Ultimately, we know that people can and do stop offending, and that employment is a key factor in desistance. Therefore, in the interests of public safety, if we reduce the barriers to employment, we can reduce the risks of reoffending. In that regard, I hope that we also see an end to the tick-box approach that is used by some employers pre-interview.
There are a range of issues that need to be addressed before the bill concludes its passage through Parliament. For now, I confirm that the Scottish Liberal Democrats will support the principles of the bill at decision time.
As we have heard, the bill is fairly complex in parts, so it is hard to distil it in a speech of six minutes. However, I will to try to capture each of the three main areas of the bill.
As deputy convener of the Justice Committee, I add my thanks to the clerks for their hard work in producing an accurate account of the evidence that we heard over many months, and to all those who gave evidence.
The bill brings about a number of reforms that I believe are badly needed to ensure that Scotland’s justice system retains its focus on prevention and rehabilitation while enhancing support for victims.
Part 1 expands and streamlines the use of electronic monitoring. As the policy memorandum states:
“The expansion of electronic monitoring supports the broader community justice policies of preventing and reducing reoffending by increasing the options available to manage and monitor offenders in the community, and to further protect public safety”— which is paramount, as the cabinet secretary stressed more than once in his opening speech.
The policy memorandum continues:
“The introduction of new technologies, such as Global Positioning System (GPS) technology, presents opportunities to improve the effectiveness of electronic monitoring, for example through the use of exclusion or inclusion zones that will offer victims significant reassurance”.
Nancy Loucks, chief executive of Families Outside, said:
“Electronic monitoring offers a valuable tool for reducing the use of imprisonment. Prison fractures families, whereas with the right support in place, electronic monitoring can keep families together, thereby maintaining social supports and reducing the risk of further offending.”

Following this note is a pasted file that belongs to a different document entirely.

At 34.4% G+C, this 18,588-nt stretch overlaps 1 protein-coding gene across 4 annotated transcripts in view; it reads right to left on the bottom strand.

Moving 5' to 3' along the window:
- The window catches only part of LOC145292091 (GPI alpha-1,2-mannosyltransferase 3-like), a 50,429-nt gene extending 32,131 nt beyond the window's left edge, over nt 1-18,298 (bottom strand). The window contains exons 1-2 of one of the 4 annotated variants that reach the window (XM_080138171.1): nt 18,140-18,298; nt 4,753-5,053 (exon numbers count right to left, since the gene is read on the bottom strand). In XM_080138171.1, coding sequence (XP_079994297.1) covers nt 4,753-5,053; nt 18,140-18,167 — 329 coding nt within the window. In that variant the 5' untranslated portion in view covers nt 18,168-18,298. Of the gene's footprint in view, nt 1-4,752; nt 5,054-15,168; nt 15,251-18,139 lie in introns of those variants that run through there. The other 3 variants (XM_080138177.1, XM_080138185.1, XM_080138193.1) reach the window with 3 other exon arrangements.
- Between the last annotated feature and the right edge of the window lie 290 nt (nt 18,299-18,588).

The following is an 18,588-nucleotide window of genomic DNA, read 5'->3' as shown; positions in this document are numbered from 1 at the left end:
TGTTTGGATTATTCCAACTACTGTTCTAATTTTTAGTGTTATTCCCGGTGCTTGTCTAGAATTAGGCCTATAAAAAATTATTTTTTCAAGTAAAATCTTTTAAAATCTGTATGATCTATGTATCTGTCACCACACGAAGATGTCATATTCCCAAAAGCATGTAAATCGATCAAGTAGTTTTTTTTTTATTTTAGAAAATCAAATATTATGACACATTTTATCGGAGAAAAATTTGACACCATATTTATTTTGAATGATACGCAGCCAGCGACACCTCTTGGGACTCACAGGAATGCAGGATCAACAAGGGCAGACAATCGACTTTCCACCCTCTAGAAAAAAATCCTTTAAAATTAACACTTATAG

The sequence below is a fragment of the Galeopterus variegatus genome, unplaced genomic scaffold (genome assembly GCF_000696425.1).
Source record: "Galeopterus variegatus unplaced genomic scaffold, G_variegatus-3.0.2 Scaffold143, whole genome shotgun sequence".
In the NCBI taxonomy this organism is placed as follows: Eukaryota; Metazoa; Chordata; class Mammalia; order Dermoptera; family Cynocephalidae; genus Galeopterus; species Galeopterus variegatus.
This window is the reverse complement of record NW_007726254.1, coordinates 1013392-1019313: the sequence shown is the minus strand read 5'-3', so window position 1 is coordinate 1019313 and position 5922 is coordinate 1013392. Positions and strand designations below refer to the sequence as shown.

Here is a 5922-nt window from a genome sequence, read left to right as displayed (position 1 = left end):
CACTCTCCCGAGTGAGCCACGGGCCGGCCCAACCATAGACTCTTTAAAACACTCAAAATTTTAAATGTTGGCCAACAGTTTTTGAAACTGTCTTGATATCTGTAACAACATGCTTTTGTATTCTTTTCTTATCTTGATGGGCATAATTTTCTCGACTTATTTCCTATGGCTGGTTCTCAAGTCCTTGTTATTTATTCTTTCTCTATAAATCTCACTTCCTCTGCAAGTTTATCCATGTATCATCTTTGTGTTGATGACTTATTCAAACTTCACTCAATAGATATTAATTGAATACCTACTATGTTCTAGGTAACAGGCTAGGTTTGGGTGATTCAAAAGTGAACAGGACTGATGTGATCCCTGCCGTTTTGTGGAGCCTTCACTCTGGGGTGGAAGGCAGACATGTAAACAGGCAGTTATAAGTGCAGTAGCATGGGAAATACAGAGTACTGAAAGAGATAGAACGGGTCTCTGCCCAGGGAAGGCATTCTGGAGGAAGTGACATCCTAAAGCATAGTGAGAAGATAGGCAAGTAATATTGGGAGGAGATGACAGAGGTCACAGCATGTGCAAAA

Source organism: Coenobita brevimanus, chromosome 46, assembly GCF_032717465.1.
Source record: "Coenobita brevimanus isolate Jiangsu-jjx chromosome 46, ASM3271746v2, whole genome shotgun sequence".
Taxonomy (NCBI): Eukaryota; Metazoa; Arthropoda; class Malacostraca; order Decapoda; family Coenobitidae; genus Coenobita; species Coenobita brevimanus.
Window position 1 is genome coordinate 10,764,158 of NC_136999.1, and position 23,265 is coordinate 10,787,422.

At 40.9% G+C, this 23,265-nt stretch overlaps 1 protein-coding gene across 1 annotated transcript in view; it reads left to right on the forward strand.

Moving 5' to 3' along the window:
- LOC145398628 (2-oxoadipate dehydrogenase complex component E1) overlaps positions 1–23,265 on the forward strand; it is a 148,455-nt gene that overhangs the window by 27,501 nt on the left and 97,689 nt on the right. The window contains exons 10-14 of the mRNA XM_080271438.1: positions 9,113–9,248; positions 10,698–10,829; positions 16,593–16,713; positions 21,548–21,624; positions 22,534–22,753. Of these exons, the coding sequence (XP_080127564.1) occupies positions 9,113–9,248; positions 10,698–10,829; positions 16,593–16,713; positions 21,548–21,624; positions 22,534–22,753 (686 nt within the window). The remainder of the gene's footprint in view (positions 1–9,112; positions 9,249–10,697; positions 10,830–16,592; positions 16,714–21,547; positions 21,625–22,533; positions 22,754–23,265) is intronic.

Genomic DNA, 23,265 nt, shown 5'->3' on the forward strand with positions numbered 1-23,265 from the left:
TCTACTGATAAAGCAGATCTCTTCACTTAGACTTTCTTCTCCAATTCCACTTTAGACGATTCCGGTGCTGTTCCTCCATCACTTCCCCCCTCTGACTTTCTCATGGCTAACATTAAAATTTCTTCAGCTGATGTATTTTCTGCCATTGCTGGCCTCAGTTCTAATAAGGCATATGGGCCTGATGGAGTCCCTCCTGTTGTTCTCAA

However, as the convener outlined, Scottish Women’s Aid has raised some concerns around GPS with regard to the safety of women and children in domestic abuse situations, with perpetrators moving freely outside exclusion zones or continuing to use other means of contact, such as texts, emails or social media. I believe that that area has to be carefully considered by means of constructive amendments at stage 2.
We know that we are locking up too many people. The high use of remand accounts for Scotland being among the most punitive nations in western Europe. There are around 8,000 prisoners in Scotland, and remand prisoners make up around 19 per cent of the prison population and account for around 27 per cent of deaths by suicide in custody.
Does Rona Mackay agree that it is shocking that the rate of entry to prison on the ground of remand in Scotland is almost twice as high as it is in the rest of Europe? The rate in Scotland is around 18 per 100,000, whereas the rate in most other Organisation for Economic Co-operation and Development countries is around half that.
I absolutely agree that that is shocking, and we seriously need to address it. I hope that the trajectory that we are on will do something to deal with it.
Efforts have been made, most notably in Dame Elish Angiolini’s 2011 review, which reported that women in prison are likely to be victims as well as offenders, with 53 per cent having experienced emotional, physical or sexual abuse as a child. Despite those efforts, the number of women remanded has been rising steadily over the past 40 years. Some 75 per cent of those women do not go on to be convicted. That is unacceptable and, in my opinion, an abuse of human rights.